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What Dementia Teaches Us about Love

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What Dementia Teaches Us About Love

Nicci Gerrard is a well-known journalist, author and campaigner. Her book about dementia is an elegy for late father, who had dementia in the last years of his life. She has researched it thoroughly, speaking to many people living with dementia and their families as well as to a range of clinicians and dementia researchers. As well as this, she draws on literature and art.

John Gerrard developed dementia gradually so that it was impossible to say when its onset was, especially as he was somewhat absent minded to start with (though well connected with and knowledgeable about nature). His state declined rapidly following a hospital admission which for various reasons was extended to five weeks. He was discharged a shadow of the person who had been admitted. The shock of this change led his daughter to launch John’s Campaign, which advocates for family carers to have the right to be with their loved ones in hospital and not to be restricted to brief visiting hours.

The book follows the journey of dementia through its chapters, especially once the author starts to discuss the process and impact of diagnosis. Thus we move from the general business of ageing through such matters as adapting to the diagnosis, how dementia affects carers, the importance of home, hospitals and the end of life. There are many insights both from Nicci Gerrard’s own experience and from the people she speaks to. One chapter, for instance, is about the issue of shame – how people, both those with the condition and those around them, often have a period of heightened and potentially painful self-consciousness, a feeling of being at risk of being exposed. There is a lot of embarrassment in the early stage of dementia, it appears.

Nicci Gerrard takes a stance between undue pessimism about the unrelenting course of dementia on the one hand and facile acceptance of living well with dementia on the other. She describes the experiences that she meets head on. This is fairly uncompromising material and challenges the reader to think about what dementia is about and how it challenges the integrity of a person’s nature.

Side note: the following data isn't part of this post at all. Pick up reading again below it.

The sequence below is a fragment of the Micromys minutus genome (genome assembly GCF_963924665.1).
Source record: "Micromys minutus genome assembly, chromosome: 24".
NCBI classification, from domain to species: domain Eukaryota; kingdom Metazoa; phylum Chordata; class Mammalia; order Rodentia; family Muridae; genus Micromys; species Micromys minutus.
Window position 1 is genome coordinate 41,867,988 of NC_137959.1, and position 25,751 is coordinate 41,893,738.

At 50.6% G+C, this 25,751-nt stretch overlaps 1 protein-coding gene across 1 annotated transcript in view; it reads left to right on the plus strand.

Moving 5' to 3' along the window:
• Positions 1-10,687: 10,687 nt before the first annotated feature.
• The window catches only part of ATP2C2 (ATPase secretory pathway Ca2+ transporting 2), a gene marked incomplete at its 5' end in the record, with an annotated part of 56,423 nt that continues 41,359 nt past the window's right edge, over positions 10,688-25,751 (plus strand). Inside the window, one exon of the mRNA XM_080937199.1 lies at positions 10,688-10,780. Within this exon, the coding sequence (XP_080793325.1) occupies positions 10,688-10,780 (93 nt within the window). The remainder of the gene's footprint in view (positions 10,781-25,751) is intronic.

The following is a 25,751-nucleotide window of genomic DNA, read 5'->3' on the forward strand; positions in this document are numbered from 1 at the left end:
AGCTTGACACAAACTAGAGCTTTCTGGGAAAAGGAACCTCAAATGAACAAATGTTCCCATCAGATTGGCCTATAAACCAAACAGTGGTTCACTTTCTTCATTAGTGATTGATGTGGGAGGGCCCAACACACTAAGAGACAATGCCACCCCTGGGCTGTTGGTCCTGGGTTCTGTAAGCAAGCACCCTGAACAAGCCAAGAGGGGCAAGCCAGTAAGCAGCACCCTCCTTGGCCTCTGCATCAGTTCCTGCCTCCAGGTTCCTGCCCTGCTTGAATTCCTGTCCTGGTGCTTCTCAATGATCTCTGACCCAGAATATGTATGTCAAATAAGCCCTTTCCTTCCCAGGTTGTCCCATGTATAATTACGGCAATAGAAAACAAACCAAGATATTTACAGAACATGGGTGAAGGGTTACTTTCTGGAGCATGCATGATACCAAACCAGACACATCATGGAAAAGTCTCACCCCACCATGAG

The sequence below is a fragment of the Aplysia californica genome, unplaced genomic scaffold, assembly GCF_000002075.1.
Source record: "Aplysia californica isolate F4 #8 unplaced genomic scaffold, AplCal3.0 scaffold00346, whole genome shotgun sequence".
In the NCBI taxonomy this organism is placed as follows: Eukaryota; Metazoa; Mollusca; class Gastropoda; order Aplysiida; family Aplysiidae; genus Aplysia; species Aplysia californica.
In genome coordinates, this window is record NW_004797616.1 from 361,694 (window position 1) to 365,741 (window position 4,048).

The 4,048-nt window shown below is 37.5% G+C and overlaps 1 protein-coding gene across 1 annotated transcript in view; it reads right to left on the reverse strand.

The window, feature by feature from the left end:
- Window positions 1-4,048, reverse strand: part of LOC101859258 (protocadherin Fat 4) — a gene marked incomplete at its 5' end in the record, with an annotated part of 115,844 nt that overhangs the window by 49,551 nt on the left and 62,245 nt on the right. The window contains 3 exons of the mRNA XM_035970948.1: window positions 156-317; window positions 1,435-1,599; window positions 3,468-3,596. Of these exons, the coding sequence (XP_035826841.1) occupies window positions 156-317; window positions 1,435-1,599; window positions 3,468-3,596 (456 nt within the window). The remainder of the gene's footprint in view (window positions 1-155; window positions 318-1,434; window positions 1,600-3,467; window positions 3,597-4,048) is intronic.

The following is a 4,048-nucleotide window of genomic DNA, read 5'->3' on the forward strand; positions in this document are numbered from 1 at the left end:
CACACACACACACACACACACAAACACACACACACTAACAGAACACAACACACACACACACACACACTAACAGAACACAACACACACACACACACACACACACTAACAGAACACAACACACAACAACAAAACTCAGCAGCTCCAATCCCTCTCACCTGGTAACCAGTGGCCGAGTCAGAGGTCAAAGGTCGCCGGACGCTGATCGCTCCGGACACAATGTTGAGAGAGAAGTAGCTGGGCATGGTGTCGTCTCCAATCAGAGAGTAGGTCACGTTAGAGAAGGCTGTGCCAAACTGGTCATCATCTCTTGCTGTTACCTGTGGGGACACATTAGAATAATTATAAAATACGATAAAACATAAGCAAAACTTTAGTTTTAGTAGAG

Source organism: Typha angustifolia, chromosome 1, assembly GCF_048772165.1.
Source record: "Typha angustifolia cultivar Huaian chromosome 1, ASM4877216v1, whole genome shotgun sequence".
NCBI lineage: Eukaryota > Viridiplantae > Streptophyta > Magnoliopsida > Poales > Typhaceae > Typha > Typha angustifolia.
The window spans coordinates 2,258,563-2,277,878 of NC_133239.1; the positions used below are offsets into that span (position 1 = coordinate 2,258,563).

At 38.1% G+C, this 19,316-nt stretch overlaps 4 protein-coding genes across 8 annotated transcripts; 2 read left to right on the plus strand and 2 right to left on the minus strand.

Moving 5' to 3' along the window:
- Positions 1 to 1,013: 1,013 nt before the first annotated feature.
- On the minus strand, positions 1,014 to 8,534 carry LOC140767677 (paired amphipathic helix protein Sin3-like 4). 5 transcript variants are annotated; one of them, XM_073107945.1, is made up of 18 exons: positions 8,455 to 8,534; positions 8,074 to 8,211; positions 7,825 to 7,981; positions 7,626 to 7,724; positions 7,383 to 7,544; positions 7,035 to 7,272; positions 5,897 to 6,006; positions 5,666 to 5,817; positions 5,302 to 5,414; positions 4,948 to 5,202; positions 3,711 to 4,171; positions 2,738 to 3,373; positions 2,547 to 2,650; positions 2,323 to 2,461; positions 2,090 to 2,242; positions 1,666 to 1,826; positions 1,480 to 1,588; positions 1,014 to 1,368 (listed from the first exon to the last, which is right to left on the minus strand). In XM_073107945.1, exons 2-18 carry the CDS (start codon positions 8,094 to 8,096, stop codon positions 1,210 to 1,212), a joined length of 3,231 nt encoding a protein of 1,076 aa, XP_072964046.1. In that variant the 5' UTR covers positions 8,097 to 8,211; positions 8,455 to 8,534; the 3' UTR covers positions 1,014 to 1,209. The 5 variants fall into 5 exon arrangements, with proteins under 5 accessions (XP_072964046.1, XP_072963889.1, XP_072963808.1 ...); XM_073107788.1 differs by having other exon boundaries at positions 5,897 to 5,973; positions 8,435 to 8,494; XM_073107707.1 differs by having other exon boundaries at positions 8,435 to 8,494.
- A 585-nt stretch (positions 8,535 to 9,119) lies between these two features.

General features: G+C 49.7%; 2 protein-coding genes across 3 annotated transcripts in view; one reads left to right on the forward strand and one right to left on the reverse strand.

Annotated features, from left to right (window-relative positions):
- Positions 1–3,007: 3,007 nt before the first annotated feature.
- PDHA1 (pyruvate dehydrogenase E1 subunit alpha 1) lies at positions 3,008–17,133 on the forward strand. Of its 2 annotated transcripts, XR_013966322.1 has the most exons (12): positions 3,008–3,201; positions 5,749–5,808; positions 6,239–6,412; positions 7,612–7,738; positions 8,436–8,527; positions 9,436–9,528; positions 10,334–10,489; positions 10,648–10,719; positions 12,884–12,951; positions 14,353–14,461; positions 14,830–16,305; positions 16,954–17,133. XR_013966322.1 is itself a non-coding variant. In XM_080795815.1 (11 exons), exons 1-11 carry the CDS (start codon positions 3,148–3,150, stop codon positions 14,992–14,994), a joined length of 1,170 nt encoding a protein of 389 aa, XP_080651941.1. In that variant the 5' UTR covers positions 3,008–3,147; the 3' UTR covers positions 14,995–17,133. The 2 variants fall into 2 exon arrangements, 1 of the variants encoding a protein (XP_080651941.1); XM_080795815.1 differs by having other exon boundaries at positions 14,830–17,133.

By the time of death, however, matters are more peaceful. Following death, there are a variety of ghosts of the departed person that one can call to mind, seeing them at different stages in their life. This ability to move about in time gives a longer perspective of the person’s life that acts to promote restitution and to put the years of dementia into context, in a way that was perhaps impossible during the heat and dust of caring for them. So what does dementia teach us about love? I think that the book maybe leaves this question open, though it addresses well what bereavement teaches us.

 

What Dementia Teaches Us about Love by Nicci Gerrard, published by Allen Lane, 2019.

@FrenchNicci @JohnCampaign

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Tom Dening

Developing dementia is dreaded more than any other medical condition, at least by people of middle age and upwards. It’s often said in conversation that we would rather be dead than live like that.

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Today is our wedding anniversary. My Husband does not know, and for that I am glad. If he knew, he would be devastated at not having bought and written a card. No-one ever chose cards quite like he did. In all of our years together, I never opened and read one dry eyed.

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